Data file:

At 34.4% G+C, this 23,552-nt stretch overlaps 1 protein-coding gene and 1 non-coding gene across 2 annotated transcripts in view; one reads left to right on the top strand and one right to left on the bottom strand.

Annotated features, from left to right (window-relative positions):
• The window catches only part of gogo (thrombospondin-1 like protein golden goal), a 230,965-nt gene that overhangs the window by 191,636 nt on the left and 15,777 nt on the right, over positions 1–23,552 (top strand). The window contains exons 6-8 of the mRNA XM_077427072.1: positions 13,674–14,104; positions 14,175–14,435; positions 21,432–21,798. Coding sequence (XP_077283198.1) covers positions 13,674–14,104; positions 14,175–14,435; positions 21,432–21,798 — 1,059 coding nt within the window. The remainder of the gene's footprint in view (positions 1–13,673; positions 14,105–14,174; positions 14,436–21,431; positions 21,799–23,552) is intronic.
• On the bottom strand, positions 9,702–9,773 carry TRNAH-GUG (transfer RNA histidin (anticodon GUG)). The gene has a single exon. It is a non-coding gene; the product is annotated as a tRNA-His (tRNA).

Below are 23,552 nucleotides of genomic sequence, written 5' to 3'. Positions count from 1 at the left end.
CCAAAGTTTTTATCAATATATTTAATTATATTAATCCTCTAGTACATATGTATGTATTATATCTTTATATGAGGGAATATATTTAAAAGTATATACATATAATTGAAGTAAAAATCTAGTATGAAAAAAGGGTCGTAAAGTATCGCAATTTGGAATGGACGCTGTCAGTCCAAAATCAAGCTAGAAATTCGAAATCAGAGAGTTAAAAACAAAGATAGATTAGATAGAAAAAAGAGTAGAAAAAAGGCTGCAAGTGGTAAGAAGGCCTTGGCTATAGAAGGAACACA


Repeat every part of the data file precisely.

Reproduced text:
At 34.4% G+C, this 23,552-nt stretch overlaps 1 protein-coding gene and 1 non-coding gene across 2 annotated transcripts in view; one reads left to right on the top strand and one right to left on the bottom strand.

Annotated features, from left to right (window-relative positions):
• The window catches only part of gogo (thrombospondin-1 like protein golden goal), a 230,965-nt gene that overhangs the window by 191,636 nt on the left and 15,777 nt on the right, over positions 1–23,552 (top strand). The window contains exons 6-8 of the mRNA XM_077427072.1: positions 13,674–14,104; positions 14,175–14,435; positions 21,432–21,798. Coding sequence (XP_077283198.1) covers positions 13,674–14,104; positions 14,175–14,435; positions 21,432–21,798 — 1,059 coding nt within the window. The remainder of the gene's footprint in view (positions 1–13,673; positions 14,105–14,174; positions 14,436–21,431; positions 21,799–23,552) is intronic.
• On the bottom strand, positions 9,702–9,773 carry TRNAH-GUG (transfer RNA histidin (anticodon GUG)). The gene has a single exon. It is a non-coding gene; the product is annotated as a tRNA-His (tRNA).

Below are 23,552 nucleotides of genomic sequence, written 5' to 3'. Positions count from 1 at the left end.
CCAAAGTTTTTATCAATATATTTAATTATATTAATCCTCTAGTACATATGTATGTATTATATCTTTATATGAGGGAATATATTTAAAAGTATATACATATAATTGAAGTAAAAATCTAGTATGAAAAAAGGGTCGTAAAGTATCGCAATTTGGAATGGACGCTGTCAGTCCAAAATCAAGCTAGAAATTCGAAATCAGAGAGTTAAAAACAAAGATAGATTAGATAGAAAAAAGAGTAGAAAAAAGGCTGCAAGTGGTAAGAAGGCCTTGGCTATAGAAGGAACACA